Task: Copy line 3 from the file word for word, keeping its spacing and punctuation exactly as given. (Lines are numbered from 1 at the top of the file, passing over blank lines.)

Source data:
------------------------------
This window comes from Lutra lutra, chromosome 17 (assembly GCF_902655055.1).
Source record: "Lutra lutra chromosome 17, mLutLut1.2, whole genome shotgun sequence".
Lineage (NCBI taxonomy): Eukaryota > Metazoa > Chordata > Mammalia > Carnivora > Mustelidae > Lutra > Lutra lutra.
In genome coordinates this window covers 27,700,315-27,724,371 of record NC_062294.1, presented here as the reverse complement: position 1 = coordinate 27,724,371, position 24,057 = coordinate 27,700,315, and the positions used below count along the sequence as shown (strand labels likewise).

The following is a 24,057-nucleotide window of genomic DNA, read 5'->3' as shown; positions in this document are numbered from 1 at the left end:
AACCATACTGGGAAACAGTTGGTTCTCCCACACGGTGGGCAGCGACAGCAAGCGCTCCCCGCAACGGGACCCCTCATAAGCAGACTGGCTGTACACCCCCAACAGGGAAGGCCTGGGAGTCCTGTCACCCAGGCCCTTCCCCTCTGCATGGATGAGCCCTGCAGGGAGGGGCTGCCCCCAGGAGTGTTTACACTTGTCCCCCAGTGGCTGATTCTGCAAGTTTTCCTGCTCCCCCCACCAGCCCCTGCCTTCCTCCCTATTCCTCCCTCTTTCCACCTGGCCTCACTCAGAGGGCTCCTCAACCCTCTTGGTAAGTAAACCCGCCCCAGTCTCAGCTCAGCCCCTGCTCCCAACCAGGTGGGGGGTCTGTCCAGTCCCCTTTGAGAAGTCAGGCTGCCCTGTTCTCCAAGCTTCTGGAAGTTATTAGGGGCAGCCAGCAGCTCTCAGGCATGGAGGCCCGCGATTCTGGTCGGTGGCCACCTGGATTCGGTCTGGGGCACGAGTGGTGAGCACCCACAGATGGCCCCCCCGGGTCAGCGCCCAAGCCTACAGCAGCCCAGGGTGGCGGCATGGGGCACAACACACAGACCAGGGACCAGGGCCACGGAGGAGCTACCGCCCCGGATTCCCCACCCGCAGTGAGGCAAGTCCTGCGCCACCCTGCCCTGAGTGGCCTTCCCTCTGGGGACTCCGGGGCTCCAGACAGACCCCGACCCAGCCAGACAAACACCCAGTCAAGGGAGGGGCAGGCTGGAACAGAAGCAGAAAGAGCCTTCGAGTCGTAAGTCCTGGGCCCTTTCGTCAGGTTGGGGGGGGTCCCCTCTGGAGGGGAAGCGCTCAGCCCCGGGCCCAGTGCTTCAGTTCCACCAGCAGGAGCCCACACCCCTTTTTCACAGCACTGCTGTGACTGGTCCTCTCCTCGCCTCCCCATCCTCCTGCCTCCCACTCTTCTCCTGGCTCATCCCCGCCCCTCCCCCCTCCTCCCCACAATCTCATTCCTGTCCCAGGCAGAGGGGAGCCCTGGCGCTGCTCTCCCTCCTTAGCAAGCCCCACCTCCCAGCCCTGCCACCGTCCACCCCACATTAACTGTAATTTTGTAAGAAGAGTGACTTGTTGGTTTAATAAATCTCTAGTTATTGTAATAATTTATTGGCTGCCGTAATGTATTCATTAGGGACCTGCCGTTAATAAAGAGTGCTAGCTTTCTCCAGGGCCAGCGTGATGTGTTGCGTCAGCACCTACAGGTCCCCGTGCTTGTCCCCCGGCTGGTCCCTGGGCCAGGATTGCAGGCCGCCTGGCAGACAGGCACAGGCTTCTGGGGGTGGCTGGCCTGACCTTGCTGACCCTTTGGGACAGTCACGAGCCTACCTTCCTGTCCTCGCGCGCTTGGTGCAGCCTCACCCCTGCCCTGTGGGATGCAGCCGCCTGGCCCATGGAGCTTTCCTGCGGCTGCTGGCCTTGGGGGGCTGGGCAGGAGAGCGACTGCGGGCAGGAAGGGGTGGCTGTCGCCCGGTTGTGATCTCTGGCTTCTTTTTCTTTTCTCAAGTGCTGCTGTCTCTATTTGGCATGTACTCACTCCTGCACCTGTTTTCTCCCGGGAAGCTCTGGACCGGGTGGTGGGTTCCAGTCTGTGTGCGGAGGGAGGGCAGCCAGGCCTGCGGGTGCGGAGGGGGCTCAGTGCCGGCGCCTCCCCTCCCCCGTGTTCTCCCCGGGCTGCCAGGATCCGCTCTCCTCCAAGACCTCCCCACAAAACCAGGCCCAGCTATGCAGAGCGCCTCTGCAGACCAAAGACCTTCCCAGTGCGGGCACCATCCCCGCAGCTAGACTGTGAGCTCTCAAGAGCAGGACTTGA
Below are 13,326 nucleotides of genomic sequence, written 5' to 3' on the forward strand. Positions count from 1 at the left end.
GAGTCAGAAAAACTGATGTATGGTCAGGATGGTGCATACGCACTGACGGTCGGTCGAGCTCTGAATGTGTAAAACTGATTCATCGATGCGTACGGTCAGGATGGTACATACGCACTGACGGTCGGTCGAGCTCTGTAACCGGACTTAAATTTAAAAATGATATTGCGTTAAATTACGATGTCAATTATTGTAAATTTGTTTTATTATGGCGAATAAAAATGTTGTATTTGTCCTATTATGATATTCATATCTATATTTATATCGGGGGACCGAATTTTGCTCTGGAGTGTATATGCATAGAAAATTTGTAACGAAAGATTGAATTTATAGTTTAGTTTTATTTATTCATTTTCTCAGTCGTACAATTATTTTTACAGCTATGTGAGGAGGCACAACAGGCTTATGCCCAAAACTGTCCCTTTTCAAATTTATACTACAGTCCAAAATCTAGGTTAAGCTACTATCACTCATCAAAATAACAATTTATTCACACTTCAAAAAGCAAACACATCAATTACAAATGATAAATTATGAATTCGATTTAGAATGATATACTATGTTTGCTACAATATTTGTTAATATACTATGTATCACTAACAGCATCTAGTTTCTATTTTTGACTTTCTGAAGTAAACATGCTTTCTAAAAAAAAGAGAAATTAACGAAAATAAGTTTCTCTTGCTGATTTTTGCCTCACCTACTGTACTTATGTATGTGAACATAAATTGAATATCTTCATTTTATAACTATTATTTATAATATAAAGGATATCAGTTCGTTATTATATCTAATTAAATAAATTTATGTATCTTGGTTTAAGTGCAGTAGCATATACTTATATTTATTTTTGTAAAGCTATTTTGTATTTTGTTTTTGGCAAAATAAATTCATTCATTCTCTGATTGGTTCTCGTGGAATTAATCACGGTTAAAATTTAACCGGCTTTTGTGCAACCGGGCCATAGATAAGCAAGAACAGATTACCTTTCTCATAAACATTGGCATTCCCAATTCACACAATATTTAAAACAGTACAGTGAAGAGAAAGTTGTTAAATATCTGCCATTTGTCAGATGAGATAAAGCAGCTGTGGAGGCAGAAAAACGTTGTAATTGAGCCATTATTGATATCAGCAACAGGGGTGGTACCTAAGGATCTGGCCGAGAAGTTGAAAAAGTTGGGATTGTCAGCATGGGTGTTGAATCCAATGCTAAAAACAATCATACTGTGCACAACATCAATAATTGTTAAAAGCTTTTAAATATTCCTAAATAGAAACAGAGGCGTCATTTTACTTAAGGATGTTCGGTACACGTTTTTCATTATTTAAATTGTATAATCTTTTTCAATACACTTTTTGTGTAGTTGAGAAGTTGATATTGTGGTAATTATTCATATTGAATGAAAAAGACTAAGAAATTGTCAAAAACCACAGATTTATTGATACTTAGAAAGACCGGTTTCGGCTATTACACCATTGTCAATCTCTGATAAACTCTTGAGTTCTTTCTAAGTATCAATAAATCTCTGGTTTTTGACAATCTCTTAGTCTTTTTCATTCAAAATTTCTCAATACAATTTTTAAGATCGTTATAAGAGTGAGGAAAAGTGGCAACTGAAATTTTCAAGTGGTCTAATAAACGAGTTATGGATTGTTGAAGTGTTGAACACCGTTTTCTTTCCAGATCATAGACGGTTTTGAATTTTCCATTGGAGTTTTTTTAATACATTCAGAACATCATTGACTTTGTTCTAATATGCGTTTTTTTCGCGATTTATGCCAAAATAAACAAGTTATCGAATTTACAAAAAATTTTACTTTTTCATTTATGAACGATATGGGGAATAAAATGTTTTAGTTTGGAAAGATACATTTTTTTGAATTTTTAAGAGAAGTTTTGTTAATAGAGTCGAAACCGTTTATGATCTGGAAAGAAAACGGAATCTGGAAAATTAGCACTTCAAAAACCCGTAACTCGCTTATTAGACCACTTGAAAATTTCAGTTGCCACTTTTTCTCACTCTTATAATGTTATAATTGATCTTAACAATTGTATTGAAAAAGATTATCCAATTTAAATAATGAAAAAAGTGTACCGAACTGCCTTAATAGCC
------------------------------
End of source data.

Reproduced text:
Lineage (NCBI taxonomy): Eukaryota > Metazoa > Chordata > Mammalia > Carnivora > Mustelidae > Lutra > Lutra lutra.